The Cult of Emotion

6342521726_1709c6f3f5_zAs a newish, struggling Christian recovering from two years in a fundamentalist youth group, I committed to starting afresh in college. I was going to get fellowship right this time.

My high school church had been all about the rules: No secular music (unless oldies from the 1950s). No shorts with hems higher than the ends of your fingertips. No left-leaning politics.

But the people I met at Intervarsity Christian Fellowship at the University of California, Riverside, were all about the heart. As I started spending time in Bible studies where I learned to read the scriptures for myself, I wished I had understood all along that Christianity was about following Jesus, not a list of don’ts.

But even the heart seems to have some rules. The heart can quickly become an idol, our emotions, laws. [Read more…]

Poetry Friday: “For Whom the Resurrection Is the Full Moon Rising” by Mark Wagenaar

15312920273_04562aa7c5_o-e1456334680521This is a poem to stretch the mind. It begins by stretching our imagination to a cosmic event: a “moondog,” which is a rare bright spot in the moon’s halo. It’s formed by a “mirage of light & cloud & ice”—an image which then brings the speaker down to earth, into his own life. But this life, as he sees it, is stretched among mind-bending options: for instance, he’s “not willing to lose / that which I cannot keep/ for that which I cannot lose.” Then comes what for me is the poem’s core image: “Crumb by crumb the self is whittled down.” It’s the self of the Christian classic The Cloud of Unknowing, the self that must dissolve into “a leash of longing” for God’s very being. The “leash” then leads the poet into a metaphor of himself as “stray dog,” from which more mind-bending apparent opposites follow. All are playing with the self’s “dissolutions,” until the poem’s final line: the diminishment into a mere parenthesis filled with absences.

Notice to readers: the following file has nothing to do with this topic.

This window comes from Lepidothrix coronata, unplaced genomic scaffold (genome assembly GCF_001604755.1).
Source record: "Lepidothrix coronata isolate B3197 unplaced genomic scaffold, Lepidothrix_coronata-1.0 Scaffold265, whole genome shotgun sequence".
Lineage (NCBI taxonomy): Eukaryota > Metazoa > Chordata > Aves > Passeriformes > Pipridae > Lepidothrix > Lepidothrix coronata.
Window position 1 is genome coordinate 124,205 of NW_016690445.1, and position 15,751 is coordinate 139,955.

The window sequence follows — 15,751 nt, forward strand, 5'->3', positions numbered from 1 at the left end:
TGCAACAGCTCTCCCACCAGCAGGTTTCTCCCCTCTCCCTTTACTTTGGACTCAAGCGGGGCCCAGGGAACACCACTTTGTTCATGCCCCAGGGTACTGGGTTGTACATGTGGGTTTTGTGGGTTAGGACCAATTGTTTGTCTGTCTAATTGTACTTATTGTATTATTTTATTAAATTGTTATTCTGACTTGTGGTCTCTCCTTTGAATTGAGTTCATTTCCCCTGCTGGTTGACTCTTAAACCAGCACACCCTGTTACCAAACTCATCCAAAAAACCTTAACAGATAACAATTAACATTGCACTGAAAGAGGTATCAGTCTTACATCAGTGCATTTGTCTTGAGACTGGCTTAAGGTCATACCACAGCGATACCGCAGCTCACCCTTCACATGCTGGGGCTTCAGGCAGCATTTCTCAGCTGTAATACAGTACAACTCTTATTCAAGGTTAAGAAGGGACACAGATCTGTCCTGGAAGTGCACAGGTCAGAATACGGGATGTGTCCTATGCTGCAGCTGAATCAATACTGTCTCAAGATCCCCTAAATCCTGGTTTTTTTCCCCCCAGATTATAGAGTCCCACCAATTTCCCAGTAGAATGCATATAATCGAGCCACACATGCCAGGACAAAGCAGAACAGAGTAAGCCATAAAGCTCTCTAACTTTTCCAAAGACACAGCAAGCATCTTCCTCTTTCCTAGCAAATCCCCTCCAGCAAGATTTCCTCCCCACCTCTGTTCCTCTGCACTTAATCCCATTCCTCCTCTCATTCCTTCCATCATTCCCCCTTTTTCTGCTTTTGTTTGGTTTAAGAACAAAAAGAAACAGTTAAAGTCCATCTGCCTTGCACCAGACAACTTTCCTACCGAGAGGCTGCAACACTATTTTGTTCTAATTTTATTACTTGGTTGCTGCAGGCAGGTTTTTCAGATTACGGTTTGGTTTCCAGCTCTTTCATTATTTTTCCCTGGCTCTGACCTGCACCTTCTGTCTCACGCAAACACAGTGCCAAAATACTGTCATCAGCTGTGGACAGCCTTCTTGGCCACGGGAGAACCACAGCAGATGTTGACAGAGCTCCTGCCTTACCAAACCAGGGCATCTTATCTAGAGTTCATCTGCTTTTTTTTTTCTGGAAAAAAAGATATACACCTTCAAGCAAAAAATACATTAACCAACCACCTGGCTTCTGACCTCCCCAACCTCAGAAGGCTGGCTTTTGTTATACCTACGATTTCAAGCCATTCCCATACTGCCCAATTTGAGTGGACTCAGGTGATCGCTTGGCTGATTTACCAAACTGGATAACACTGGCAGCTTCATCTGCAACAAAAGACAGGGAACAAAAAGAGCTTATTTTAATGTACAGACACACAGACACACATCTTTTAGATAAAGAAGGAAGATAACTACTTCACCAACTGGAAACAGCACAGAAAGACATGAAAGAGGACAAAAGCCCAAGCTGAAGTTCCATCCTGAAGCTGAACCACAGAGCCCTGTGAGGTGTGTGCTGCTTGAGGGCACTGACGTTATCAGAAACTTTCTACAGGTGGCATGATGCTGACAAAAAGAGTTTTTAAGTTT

—Peggy Rosenthal
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Poetry Friday: “Daybreak, Winter” by Betsy Sholl

23666248919_9ed672e6e0_zI have a complicated relationship with the sun, having grown up in southern California and now making my home in the moody Pacific Northwest. I swerve between desperation for even an hour of brightness and a stoic claim that my poet-soul finally feels at home in this rain-soaked climate. So Betsy Sholl’s poem about the longing for light—and its frustration by winter’s darkness—feels like it’s speaking directly to me, even as the lengthening days pitch us toward summer solstice. The poem’s four movements cast me out into the big questions, then draw me back in with quiet, simple sounds: “Now light…In my dream… Dawn in winter…” I love the stepping-stone quality of this poem’s thinking, how it steps carefully from image to image, as if the speaker were groping along the walls of some dark hallway while tracking a dream-truth. I stumble along holding tight to this poem’s unsure but deeply curious and trustful voice, as it moves from room to room. Here are familiar worries like “moths done with hunger, / white as tiny brides,” and a tree bearing fruit “only the birds, / and just a few of them, want to eat.” The poem is in some ways a procession of earthly failures, a meditation on the ways in which everything falls just short of oblivion—and yet finds light and grace again and again.